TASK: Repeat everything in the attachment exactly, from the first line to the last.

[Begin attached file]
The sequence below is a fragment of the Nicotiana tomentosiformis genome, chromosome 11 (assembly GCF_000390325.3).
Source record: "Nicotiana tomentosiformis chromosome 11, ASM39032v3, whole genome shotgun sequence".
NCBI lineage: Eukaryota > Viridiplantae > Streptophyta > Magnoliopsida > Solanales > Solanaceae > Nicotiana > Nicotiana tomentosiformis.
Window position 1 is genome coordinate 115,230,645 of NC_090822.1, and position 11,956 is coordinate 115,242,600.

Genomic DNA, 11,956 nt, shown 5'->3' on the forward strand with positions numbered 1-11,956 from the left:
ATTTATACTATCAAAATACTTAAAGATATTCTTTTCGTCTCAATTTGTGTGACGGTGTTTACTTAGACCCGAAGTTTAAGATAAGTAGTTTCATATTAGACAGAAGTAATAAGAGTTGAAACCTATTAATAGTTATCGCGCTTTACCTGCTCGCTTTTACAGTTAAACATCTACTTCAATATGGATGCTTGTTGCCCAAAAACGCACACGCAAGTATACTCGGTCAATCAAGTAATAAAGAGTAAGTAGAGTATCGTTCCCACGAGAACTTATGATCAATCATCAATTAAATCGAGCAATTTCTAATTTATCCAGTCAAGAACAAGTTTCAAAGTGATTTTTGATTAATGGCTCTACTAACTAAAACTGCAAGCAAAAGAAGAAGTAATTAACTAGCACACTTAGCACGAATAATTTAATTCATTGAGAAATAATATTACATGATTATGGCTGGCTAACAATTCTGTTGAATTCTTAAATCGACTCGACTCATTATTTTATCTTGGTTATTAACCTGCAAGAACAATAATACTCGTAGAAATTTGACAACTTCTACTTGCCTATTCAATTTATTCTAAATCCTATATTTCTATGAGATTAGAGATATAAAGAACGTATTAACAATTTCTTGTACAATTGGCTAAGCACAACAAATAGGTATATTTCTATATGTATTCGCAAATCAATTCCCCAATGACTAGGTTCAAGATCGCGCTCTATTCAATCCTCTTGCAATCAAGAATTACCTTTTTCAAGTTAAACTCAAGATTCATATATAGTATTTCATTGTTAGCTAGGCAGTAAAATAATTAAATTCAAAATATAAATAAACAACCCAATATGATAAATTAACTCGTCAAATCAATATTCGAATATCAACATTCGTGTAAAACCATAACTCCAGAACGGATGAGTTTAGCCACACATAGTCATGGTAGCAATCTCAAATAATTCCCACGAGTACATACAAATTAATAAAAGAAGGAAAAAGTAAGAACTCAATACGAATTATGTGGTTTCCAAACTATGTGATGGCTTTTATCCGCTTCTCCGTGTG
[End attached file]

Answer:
The sequence below is a fragment of the Nicotiana tomentosiformis genome, chromosome 11 (assembly GCF_000390325.3).
Source record: "Nicotiana tomentosiformis chromosome 11, ASM39032v3, whole genome shotgun sequence".
NCBI lineage: Eukaryota > Viridiplantae > Streptophyta > Magnoliopsida > Solanales > Solanaceae > Nicotiana > Nicotiana tomentosiformis.
Window position 1 is genome coordinate 115,230,645 of NC_090822.1, and position 11,956 is coordinate 115,242,600.

Genomic DNA, 11,956 nt, shown 5'->3' on the forward strand with positions numbered 1-11,956 from the left:
ATTTATACTATCAAAATACTTAAAGATATTCTTTTCGTCTCAATTTGTGTGACGGTGTTTACTTAGACCCGAAGTTTAAGATAAGTAGTTTCATATTAGACAGAAGTAATAAGAGTTGAAACCTATTAATAGTTATCGCGCTTTACCTGCTCGCTTTTACAGTTAAACATCTACTTCAATATGGATGCTTGTTGCCCAAAAACGCACACGCAAGTATACTCGGTCAATCAAGTAATAAAGAGTAAGTAGAGTATCGTTCCCACGAGAACTTATGATCAATCATCAATTAAATCGAGCAATTTCTAATTTATCCAGTCAAGAACAAGTTTCAAAGTGATTTTTGATTAATGGCTCTACTAACTAAAACTGCAAGCAAAAGAAGAAGTAATTAACTAGCACACTTAGCACGAATAATTTAATTCATTGAGAAATAATATTACATGATTATGGCTGGCTAACAATTCTGTTGAATTCTTAAATCGACTCGACTCATTATTTTATCTTGGTTATTAACCTGCAAGAACAATAATACTCGTAGAAATTTGACAACTTCTACTTGCCTATTCAATTTATTCTAAATCCTATATTTCTATGAGATTAGAGATATAAAGAACGTATTAACAATTTCTTGTACAATTGGCTAAGCACAACAAATAGGTATATTTCTATATGTATTCGCAAATCAATTCCCCAATGACTAGGTTCAAGATCGCGCTCTATTCAATCCTCTTGCAATCAAGAATTACCTTTTTCAAGTTAAACTCAAGATTCATATATAGTATTTCATTGTTAGCTAGGCAGTAAAATAATTAAATTCAAAATATAAATAAACAACCCAATATGATAAATTAACTCGTCAAATCAATATTCGAATATCAACATTCGTGTAAAACCATAACTCCAGAACGGATGAGTTTAGCCACACATAGTCATGGTAGCAATCTCAAATAATTCCCACGAGTACATACAAATTAATAAAAGAAGGAAAAAGTAAGAACTCAATACGAATTATGTGGTTTCCAAACTATGTGATGGCTTTTATCCGCTTCTCCGTGTG